Nucleus’ LaunchIt graduates eighth startup class

Graduates in Cap and GownFrom Business First Louisville: Collaboration can go a long way, especially when one has a startup idea and needs advice.

For Steven Arkon, the LaunchIt program put him on a successful path to validate his idea for a company that makes it easy to track the use of company cars.

The startup training program provided him with access to experts and to a network of entrepreneurs who are interested in other startups and are looking for help with what they’re doing, he said.

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Is the U.S. Focusing Too Much on STEM?

STEM ChalkboardFrom The Atlantic: In late October, Alaska Airlines pledged a $1 million donation to a science and engineering program to educate up to 650 Alaska native middle schoolers. “Our goal is to make sure that as many students as possible who want to attend this program have the opportunity,” said Marilyn Romano, an Alaska Airlines executive. When asked what benefit the airline receives by making this donation, spokesman Tim Thompson said that stronger communities make for a better “potential employee base” for all of Alaska—and, presumably, Alaska Airlines—further down the line.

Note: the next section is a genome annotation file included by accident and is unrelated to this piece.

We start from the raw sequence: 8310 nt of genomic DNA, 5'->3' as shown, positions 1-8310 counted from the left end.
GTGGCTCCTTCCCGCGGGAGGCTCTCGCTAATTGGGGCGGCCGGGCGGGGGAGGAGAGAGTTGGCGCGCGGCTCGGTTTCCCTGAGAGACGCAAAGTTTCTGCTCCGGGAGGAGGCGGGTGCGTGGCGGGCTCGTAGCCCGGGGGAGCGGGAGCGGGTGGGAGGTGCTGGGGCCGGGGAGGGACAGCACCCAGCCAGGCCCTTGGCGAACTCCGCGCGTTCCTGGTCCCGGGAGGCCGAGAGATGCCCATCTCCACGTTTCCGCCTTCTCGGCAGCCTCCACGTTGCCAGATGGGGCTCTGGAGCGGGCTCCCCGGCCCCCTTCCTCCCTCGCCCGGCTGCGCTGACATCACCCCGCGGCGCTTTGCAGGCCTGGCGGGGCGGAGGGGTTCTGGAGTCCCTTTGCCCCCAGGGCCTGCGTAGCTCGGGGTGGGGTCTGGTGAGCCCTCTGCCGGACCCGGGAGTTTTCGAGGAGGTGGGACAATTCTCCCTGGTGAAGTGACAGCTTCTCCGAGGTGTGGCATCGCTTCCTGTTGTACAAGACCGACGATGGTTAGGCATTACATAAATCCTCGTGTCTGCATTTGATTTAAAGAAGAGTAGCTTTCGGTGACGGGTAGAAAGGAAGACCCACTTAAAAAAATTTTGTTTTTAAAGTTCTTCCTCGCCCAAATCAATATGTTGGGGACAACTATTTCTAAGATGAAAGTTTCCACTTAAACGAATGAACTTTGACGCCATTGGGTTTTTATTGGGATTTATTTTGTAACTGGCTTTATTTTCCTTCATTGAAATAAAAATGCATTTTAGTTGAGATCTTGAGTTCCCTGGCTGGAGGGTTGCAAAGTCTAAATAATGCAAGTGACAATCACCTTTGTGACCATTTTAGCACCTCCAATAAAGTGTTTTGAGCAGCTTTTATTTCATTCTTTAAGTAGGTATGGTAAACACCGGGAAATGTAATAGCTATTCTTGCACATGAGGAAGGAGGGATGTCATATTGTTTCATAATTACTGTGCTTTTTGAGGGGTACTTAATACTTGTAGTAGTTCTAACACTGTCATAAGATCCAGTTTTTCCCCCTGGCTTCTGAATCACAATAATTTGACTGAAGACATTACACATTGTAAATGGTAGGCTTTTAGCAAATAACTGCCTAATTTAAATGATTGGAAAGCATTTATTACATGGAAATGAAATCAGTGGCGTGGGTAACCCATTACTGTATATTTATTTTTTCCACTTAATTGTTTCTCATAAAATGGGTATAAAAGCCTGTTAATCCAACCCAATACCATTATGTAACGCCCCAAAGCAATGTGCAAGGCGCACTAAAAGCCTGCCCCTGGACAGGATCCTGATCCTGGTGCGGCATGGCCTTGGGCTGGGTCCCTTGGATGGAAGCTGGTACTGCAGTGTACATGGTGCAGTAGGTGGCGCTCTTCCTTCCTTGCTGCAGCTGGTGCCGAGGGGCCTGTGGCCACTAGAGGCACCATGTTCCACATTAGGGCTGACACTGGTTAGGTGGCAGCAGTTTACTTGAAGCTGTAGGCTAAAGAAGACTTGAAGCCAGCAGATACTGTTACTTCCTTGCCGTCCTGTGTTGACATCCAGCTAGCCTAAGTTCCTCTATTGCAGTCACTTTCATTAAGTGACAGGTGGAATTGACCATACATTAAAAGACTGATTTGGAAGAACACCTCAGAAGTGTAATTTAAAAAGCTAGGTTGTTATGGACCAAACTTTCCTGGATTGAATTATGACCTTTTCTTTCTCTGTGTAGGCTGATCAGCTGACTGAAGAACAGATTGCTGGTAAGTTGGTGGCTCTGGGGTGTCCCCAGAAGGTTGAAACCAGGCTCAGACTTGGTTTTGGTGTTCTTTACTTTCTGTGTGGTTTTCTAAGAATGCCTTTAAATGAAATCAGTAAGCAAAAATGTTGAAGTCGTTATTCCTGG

This is just one example of the many investments and initiatives around the world with the shared goal of exposing more students to the science, technology, engineering, and math—STEM for short. For schools, governments, non-profits, and corporations alike, an emphasis on STEM efforts shows that they are keeping up with the needs of today’s students. As I have worked on a series of stories for The Atlantic about this topic, almost every organization I contact tries to get me to publicize other STEM initiatives they are working on. My Google alert for “STEM education” is filled with publicity about successful STEM workshops or the launch of a new after-school program.

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